BENTONVILLE, Ark. (KNWA) — Sandy Boyd came to the United States from Guatemala when she was three years old.
She became a permanent resident at 17 years old. Ten years later, she’s now a U.S. citizen.
“For me personally, it was that one final step into being able to say I can now vote,” Boyd said. “I can now have my voice heard.”
For four years, Sandy Boyd has taught English classes at Bentonville High School but now she’s using her story to teach her students to use their voice outside of the classroom.
It’s been a nearly 7-month-long process for Boyd which included filling out tons of paperwork, $1,000 application fee and a lot of hard work. “You have to go in and do an interview where you are tested on your English speaking and writing ability which is funny because I teach English,” Boyd said.
At the end of the September, Boyd got the official date for her oath swearing ceremony – an opportunity she’s waited years for. “What better way to showcase this freedom that we have to make our voice heard – to show my students this does matter, your voice does count,” Boyd said.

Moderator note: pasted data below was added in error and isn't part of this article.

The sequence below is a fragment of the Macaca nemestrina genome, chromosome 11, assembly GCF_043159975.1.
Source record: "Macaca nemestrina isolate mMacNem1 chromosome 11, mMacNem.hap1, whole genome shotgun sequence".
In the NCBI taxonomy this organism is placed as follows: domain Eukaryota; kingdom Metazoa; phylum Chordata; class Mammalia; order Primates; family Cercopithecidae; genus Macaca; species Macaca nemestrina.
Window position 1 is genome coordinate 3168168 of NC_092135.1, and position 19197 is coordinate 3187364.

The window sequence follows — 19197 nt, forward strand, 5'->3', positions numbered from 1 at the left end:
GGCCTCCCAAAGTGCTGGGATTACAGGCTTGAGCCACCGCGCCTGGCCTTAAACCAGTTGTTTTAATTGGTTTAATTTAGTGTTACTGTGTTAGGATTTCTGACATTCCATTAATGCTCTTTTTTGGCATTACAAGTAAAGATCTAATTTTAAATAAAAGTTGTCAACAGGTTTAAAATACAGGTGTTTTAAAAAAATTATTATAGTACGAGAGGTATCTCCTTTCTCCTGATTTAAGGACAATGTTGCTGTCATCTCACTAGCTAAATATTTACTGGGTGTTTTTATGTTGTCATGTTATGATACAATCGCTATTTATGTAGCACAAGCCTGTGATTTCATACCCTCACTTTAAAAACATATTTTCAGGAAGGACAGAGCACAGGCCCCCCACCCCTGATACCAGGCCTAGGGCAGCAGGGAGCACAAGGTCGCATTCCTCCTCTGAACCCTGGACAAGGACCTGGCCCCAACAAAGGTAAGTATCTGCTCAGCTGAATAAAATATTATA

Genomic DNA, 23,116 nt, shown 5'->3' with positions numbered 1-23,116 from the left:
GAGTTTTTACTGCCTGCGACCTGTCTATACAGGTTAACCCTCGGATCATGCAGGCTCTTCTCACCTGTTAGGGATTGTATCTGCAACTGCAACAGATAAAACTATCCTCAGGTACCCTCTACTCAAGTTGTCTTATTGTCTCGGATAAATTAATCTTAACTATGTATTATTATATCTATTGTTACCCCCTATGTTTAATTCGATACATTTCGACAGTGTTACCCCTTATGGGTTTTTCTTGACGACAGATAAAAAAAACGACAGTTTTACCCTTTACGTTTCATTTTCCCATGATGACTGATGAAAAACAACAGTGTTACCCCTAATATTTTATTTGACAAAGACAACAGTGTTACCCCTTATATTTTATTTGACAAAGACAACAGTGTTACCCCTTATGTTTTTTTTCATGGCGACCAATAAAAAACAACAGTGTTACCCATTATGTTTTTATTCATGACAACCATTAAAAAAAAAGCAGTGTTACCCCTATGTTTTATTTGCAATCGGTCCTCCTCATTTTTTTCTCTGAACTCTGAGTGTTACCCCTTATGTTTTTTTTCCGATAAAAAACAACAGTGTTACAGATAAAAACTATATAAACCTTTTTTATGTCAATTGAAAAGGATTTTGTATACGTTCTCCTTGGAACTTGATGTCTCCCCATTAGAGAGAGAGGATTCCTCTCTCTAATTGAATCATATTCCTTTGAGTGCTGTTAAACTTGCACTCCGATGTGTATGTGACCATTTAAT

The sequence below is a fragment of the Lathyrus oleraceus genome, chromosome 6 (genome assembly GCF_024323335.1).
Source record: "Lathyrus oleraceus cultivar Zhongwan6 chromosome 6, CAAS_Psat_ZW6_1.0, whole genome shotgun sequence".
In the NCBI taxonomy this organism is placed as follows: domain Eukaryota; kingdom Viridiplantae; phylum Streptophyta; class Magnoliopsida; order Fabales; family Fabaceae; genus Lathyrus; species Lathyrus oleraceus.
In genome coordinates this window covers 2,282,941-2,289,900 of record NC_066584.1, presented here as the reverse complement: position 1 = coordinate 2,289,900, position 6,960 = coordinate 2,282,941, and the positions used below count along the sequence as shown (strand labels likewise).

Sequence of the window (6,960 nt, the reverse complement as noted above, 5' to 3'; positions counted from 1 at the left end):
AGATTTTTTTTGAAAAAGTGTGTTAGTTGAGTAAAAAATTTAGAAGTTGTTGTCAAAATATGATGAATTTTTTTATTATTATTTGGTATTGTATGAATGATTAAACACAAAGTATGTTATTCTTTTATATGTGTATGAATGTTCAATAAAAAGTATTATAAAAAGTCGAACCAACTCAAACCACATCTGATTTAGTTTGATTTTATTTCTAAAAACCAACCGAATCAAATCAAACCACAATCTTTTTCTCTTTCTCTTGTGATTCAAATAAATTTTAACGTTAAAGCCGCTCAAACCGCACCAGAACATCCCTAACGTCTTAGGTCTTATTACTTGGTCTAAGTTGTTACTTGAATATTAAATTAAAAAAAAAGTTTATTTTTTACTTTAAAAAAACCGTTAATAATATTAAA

She says she wants people, especially her students, to exercise their right to vote – a right she says many of us take for granted.
“All of the information that you’re receiving you can use that to make informed decisions and make sure that you are using the ability to vote and the ability to share that information freely in the best way possible,” Boyd said.